A CNN report filed from Turkey on Friday described behavior by Prime Minister Recep Tayyip Erdogan and his Justice and Development Party (AKP) as part of “perhaps the strangest crisis management the world has ever seen,” as photos and video emerged of Erdogan and one of his top advisors beating mourner-protesters in the town of Soma, which this week suffered the worst mining accident in the country’s history. Government officials have acknowledged that the death toll from the tragedy is now expected to reach at least 300, and controversy over the AKP’s response has steadily deepened since it occurred.
On Thursday a photo went viral showing top Erdogan advisor Yusuf Yerkel kicking a protester who had been forced to the ground by two security officials, an act that Yerkel later justified by emphasizing – among other things – that the protester had insulted Erodgan. Later in the day video emerged showing Erodgan himself engaging in what Business Insider described as “baldly thuggish behavior,” with the Turkish leader punching a protester before the man was set upon by Erdogan’s body guards. One video recording of the incident included muffled audio that has proven particularly controversial. A voice that seems to belong to Erdogan is heard using particularly vulgar language – the functionally untranslatable but deeply ugly word he uses is “ulan” – to denigrate the protester as the assault occurred. Business Insider noted that “there’s little way of knowing for sure that the voice belongs to” the Islamist leader.
According to two Turkish-language experts Business Insider consulted, this roughly translates to “Why are you running, you Israeli offspring?” or “Hey buddy, why are you running, Israeli scum!” (The sentence has some vulgarities that are not easily translated into English.) Merve Tahiroglu of the Foundation for Defense of Democracies…walked Business Insider through some of the less translatable portions of the tape. “Dolu could mean offspring, sperm, or seed. I would not translate it as ‘son’ because ‘dol’ is a far more vulgar word,” she said. “Ulan” is similarly edgy language. “It’s a colloquial and culture-specific term,” with no English equivalent, Tahiroglu said. “The best way to explain it would be to say it’s a term men use to address each other when they are in an argument or fight.” The fact that it precedes “Israeli offspring” indicates that that term is being used in a specifically derogatory context, she said.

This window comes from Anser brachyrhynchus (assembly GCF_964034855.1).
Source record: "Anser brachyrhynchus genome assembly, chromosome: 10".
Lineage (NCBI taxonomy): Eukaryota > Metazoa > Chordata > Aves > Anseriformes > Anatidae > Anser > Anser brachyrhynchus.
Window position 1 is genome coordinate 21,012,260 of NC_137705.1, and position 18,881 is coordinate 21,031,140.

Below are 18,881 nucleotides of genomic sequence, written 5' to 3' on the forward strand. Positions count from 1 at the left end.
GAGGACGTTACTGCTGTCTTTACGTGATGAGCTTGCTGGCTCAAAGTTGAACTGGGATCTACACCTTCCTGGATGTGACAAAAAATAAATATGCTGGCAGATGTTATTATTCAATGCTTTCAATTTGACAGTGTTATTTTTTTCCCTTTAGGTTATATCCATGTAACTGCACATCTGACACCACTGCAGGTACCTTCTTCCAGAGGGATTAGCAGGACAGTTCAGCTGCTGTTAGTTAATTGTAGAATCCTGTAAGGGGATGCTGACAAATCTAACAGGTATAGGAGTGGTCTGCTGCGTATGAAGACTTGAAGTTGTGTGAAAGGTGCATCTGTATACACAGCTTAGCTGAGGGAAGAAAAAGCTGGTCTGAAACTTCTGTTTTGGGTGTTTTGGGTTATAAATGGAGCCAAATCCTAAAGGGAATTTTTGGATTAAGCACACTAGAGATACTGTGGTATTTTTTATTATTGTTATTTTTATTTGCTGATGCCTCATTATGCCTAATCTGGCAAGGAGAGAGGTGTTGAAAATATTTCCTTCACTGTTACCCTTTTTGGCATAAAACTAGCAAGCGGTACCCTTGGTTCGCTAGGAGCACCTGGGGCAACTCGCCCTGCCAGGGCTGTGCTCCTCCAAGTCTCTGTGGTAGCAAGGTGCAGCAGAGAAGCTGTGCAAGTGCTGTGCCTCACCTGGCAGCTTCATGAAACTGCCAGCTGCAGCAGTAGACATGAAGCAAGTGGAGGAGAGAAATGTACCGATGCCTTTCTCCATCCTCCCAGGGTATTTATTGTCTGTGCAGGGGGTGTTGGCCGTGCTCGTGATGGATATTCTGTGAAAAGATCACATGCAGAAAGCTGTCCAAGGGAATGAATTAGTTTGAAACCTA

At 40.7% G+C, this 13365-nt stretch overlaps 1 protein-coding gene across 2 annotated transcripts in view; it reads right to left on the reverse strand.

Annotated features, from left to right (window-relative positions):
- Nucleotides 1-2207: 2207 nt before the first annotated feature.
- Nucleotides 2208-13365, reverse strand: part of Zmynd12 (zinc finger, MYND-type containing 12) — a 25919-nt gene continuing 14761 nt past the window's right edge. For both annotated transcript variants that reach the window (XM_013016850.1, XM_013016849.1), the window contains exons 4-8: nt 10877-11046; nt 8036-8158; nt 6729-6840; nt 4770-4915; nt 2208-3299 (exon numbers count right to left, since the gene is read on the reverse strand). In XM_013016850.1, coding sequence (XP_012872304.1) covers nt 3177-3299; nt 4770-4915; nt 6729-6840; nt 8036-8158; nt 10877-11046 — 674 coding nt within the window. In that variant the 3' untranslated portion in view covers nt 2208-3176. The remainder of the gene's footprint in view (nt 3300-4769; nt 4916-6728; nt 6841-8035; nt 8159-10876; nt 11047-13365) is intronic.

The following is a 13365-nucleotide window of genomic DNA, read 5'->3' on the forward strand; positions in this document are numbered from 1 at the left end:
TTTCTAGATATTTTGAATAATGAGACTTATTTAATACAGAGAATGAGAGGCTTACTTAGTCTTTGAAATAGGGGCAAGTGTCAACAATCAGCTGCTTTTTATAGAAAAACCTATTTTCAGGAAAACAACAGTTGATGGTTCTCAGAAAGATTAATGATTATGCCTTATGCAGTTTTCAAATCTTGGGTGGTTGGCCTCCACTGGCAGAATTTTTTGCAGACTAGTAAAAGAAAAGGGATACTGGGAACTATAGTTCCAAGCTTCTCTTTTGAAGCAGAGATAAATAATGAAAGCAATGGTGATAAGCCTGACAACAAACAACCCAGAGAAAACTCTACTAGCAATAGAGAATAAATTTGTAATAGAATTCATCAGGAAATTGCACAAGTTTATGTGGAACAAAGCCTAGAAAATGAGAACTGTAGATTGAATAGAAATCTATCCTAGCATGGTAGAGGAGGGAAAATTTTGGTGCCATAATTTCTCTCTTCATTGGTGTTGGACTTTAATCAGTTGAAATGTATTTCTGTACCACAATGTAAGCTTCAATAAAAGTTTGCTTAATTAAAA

Whatever the exact phrasing, it was clear that the comments had distinct anti-Semitic overtones. The Economist late Friday evaluated the likely direction of the crisis under the straightforward sub-headline “[t]he tragedy in Soma will also be felt in politics.”
[Photo: ITN / YouTube]